– Sam
    Oct 18, 2012 at 9:13
  • @DevNoob, I'm not completely sure what you mean about KEYEVENTF_KEYUP being left out. I'm also not sure what you mean about the part of the documentation you quoted. If you're wondering why both key-down and key-up keyboard events are required, it's because these are being used to generated corresponding WM_KEYDOWN and WM_KEYUP window messages for the destination window. We're working on a low level, and I don't think the Windows API provides a WM_KEYPRESS message to represent a single key press.
    – Sam
    Oct 18, 2012 at 23:33
  • @DevNoob, using WM_KEYDOWN and WM_KEYUP is actually a pretty good solution because it's very compatible. This is because these Window messages are standard for almost all Windows applications. Separating them gives us more control, too. The only types of Windows applications I can think of that wouldn't support this approach are those that use DirectInput instead. A disadvantage of this is SendInput only sends the messages to the currently-focused window, which could be something like a menu rather than the text field.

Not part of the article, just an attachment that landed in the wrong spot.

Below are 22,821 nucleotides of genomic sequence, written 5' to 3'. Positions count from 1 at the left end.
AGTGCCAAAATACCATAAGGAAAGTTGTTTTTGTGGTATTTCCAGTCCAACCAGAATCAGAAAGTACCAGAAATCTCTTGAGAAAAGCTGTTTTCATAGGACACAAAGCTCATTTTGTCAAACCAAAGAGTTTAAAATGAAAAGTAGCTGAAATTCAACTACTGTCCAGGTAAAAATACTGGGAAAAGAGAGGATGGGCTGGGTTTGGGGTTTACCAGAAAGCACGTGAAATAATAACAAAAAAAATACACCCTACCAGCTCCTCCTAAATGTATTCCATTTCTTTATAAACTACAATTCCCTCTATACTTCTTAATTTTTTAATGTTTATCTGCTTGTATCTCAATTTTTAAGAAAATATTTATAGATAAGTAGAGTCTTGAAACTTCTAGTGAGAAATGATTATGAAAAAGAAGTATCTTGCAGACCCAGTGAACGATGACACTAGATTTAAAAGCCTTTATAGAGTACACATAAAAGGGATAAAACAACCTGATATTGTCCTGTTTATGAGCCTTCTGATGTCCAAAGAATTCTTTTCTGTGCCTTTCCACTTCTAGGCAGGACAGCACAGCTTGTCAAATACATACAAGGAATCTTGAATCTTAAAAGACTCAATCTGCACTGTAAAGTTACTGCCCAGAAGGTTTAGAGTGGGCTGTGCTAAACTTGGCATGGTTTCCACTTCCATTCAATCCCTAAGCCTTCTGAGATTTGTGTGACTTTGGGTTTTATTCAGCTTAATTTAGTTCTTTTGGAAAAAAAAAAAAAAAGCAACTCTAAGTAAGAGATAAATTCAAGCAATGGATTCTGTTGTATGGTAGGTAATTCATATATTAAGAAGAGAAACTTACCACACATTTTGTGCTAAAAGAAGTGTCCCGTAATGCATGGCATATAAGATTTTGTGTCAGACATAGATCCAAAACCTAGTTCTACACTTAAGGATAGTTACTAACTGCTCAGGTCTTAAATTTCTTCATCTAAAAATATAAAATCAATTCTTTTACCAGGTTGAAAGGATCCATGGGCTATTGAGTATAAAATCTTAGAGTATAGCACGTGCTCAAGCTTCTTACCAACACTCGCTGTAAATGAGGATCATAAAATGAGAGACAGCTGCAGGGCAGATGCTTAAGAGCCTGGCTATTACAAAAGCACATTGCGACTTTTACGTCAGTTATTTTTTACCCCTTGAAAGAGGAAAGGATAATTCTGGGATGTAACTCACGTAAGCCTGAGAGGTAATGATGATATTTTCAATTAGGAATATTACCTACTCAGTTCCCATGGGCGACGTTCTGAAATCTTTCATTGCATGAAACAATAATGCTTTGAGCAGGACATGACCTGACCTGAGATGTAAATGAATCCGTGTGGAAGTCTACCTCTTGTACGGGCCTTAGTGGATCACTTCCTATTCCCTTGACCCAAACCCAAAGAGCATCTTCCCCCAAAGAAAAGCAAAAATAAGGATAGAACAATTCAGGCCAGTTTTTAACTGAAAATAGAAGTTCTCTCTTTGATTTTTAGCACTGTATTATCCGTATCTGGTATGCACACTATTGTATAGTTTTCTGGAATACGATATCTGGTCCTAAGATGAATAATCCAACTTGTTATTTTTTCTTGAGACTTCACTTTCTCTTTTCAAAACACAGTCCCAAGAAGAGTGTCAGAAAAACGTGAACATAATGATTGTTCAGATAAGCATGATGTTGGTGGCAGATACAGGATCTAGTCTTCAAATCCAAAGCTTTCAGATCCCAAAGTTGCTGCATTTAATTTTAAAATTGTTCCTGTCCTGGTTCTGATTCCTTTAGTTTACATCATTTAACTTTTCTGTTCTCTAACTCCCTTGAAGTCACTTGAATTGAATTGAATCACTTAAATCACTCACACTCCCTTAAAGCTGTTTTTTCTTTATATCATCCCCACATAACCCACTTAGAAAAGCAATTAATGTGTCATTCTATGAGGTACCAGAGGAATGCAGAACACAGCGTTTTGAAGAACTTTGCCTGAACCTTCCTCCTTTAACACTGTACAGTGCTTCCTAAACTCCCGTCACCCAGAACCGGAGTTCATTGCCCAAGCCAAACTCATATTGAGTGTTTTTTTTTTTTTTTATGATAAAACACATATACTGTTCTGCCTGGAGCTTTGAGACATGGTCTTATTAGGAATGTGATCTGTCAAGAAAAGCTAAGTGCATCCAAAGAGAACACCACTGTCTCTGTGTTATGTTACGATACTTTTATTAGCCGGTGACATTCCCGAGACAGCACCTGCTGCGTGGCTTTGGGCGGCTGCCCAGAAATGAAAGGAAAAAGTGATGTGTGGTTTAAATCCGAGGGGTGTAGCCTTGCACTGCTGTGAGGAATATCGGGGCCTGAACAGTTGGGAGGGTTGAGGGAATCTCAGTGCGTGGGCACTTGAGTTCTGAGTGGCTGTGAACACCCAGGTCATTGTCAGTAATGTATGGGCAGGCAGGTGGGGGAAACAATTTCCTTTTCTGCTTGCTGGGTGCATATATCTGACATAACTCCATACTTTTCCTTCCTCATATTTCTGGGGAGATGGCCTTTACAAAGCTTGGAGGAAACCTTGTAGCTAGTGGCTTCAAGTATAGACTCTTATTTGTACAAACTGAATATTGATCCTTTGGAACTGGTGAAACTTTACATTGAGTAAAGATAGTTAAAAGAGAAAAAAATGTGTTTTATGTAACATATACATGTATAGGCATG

– Sam
    Oct 18, 2012 at 23:36
  • Sorry copy-paste mistake. I did, but MS should cleary distinguish between the character that is sent and the one that has to be used as input. Thats what i missunderstood at the first glace. What I still dont understand is why KEYEVENTF_SCANCODE is left out. As per documentation "... If specified, wScan identifies the key and wVk is ignored." From here Oct 19, 2012 at 0:15

using SendMessage to insert text into the edit buffer (which it sounds like you want):

HWND notepad = FindWindow(_T("Notepad"), NULL);
HWND edit = FindWindowEx(notepad, NULL, _T("Edit"), NULL);
SendMessage(edit, WM_SETTEXT, NULL, (LPARAM)_T("hello"));

if you need keycodes and arbitrary keystrokes, you can use SendInput() (available in 2k/xp and preferred), or keybd_event()` (which will end up calling SendInput in newer OSs) some examples here:


there's also WM_SYSCOMMAND/WM_KEYDOWN/WM_KEYUP/WM_CHAR events for SendMessage which you might be interested in.

  • How does that send it to a window ?
    – H4cKL0rD
    Jan 22, 2010 at 0:04
  • It doesn't. You need to pass a window handle in the hWnd parameter. Also, the window handle is the first parameter, not the third.
    – Anon.
    Jan 22, 2010 at 0:12
  • You can't use SendMessage() to send keystrokes. You can't control the keyboard state. Particularly the Shift, Control and Alt keys. Jan 22, 2010 at 0:23
  • 2
    Also WM_SETTEXT doesn't send keystrokes. In any case you can't do it reliably with SendMessage() as nobugz mentioned. See blogs.msdn.com/oldnewthing/archive/2005/05/30/423202.aspx
    – shf301
    Jan 22, 2010 at 0:33
  • 1
    you don't need to send keystrokes to input text. the OP already knows about keybd_event. the question is about using SendMessage
    – jspcal
    Jan 22, 2010 at 0:50